Calorie and Carb Cycling: Breaking Through Your Diet Plateau
The following is a guest post by Nate Miyaki of NateMiyaki.com:
For most people, starting out on the road to dropping body fat and looking phenomenal with your shirt off, pants off, or naked (hey now) is simple. Well, at least from the waist up and the quads down. That nether region in between might also require a pair of fancy clippers and complex trimming methods.
Initial Fat Loss Is Easiest
My initial fat slashing game plan is simple my friends: emphasize high quality food choices (real, natural, satiating foods versus refined foods), get in the relative calorie deficit necessary for fat loss (10-12 cals/lb), train like a beast and take in adequate protein to maintain your lean muscle mass (1g/lb), adjust energy nutrients (carbs and fats) based on individual activity levels and metabolic factors, find the meal frequency and food distribution pattern that allows you to most consistently stick with your plan, and cheat once a week for long-term sustainability.
If you are over 20% body fat, the lesson is over. Stop analyzing. Start doing. Don't overcomplicate things or confuse yourself with more advanced protocols. Clean it up, be consistent, and start moving in the right direction.
The Linear Diet Problem
Reaching that final destination, however, can be a bit trickier. The leaner you become (under 15-20%), the more detailed you need to get. With less fat to lose, you have less leeway for mistakes, and the more in danger you are of losing muscle or sabotaging your metabolism with improper dieting methods.
A straight up linear method to dieting, where you just continue cutting calories until you reach your goals, rarely works. And if it does, it often leads to huge weight rebounds when the dieter returns to more normal calorie levels. You know, after they've suffered through some extreme dieting phase to get a photo to trick people on their dating website profile.
The human body is a highly adaptive organism and eventually adapts to any calorie deficit. The net effect is that the longer and more consistently you diet, the harder it becomes to continue getting results, and the more likely it is you will hit a plateau. This is related to a hormone called leptin, which down-regulates during caloric restriction. Reduced leptin levels increase hunger and cravings while slowing the metabolic rate and reducing energy expenditure - not a good combo.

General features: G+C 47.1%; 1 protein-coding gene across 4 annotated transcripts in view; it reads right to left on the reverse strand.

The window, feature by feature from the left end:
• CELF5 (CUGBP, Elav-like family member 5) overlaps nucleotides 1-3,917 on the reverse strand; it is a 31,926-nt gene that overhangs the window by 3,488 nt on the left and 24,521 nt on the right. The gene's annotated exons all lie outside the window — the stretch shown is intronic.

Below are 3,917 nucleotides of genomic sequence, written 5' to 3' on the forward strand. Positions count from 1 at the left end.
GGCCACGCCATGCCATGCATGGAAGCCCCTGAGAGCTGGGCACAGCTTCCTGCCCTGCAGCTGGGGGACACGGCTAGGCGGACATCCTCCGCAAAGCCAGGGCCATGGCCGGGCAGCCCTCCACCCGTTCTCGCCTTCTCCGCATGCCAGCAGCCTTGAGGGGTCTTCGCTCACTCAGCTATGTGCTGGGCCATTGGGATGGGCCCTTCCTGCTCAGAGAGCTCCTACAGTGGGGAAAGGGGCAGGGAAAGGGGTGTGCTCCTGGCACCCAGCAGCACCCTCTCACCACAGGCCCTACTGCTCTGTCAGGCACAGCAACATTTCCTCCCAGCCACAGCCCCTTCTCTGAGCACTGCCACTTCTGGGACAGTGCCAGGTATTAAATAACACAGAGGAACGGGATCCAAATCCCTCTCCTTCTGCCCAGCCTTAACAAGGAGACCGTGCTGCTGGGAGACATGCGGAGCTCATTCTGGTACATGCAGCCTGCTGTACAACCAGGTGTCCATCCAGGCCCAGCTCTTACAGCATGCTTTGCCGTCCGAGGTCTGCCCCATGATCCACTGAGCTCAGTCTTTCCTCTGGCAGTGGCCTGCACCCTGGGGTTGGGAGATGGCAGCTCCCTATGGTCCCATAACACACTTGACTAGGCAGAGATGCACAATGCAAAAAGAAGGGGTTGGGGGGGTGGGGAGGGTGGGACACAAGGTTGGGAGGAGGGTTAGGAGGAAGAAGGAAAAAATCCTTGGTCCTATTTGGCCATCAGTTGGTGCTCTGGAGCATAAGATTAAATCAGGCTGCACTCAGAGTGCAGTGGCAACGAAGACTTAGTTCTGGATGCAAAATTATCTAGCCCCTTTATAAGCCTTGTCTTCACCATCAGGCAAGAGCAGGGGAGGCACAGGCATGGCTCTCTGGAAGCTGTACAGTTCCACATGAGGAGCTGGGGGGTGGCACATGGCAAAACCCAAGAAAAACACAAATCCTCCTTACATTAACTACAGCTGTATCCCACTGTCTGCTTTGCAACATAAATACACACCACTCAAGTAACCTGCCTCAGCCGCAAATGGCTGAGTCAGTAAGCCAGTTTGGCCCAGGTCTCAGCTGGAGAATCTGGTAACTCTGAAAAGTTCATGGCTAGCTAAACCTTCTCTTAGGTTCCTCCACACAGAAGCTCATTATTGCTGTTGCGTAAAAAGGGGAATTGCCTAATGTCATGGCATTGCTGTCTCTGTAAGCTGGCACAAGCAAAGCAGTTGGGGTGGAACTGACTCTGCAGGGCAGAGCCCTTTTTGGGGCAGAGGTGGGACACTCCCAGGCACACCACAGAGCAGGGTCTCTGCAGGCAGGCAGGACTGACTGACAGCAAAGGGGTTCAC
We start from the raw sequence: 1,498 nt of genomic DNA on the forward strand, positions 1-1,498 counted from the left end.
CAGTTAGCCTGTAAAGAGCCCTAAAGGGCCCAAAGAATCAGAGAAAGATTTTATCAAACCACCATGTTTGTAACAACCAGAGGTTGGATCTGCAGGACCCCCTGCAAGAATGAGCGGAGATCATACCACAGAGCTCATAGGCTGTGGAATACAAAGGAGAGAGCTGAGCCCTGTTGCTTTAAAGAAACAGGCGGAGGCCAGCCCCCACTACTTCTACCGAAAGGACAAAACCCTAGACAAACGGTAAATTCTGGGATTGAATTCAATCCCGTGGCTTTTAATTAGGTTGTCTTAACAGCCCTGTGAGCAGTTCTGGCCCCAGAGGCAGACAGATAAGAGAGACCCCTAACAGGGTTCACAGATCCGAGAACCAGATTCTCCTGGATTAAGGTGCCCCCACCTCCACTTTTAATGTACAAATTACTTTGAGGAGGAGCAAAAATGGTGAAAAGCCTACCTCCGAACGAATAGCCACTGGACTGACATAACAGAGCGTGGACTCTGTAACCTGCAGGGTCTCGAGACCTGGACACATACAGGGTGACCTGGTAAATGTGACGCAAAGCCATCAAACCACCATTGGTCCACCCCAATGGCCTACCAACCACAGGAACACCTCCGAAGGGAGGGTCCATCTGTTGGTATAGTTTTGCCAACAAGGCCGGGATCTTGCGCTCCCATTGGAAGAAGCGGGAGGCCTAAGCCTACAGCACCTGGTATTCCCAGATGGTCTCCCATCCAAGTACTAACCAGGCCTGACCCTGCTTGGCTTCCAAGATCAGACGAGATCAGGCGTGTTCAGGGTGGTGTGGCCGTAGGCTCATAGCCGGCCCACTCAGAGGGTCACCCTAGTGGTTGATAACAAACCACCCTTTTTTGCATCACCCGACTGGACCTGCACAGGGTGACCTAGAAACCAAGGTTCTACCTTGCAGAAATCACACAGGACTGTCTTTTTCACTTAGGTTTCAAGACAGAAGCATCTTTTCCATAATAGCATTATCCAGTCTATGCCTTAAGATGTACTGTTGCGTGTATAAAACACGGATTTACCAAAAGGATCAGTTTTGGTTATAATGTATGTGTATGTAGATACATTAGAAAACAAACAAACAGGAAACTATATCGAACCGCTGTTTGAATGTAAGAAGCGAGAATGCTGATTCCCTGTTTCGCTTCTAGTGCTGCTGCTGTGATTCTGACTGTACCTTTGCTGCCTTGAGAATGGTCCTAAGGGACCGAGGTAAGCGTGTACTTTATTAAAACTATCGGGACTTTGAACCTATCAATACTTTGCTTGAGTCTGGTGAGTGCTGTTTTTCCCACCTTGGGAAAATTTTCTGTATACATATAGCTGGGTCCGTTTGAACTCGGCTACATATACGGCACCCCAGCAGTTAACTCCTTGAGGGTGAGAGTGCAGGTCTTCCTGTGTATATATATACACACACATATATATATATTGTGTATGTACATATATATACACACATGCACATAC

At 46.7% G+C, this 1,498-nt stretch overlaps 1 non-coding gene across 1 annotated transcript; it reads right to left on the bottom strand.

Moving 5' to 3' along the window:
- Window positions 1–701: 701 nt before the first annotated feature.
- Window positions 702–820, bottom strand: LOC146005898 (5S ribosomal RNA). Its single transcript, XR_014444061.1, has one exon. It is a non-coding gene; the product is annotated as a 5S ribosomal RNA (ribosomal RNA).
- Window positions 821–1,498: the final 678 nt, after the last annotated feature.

In addition, leptin is a master control hormone, meaning its levels have an effect on other hormones. During prolonged calorie deficits the following can occur: testosterone, growth hormone, IGF-1, and thyroid levels can all drop.
What good is cutting out refined noodles from your diet if it means having a lifeless, limp noodle hanging between your legs (or whatever the equivalent female analogy would be)? No six-pack is worth that.
The Cycling Solution
Periodic overfeeding, or calorie surpluses, has the exact opposite effects of chronic caloric restriction. A day or two of refeeding can offset the metabolic downshift that occurs with dieting. It can boost leptin, and subsequently testosterone, growth hormone, and thyroid to normal, pre-diet levels.
So what's the answer if you want to trim some fat while maintaining all of that muscular goodness, and don't want to suffer some of the metabolic and hormonal drawbacks of more extreme dieting methods? Enter Sandman? Nope. Enter targeted calorie and carb cycling. You may just need some cyclical dieting strategies to re-sensitize the body to the fat burning process, bust through a plateau, and lose that last layer of flab that has been holding on for dear life.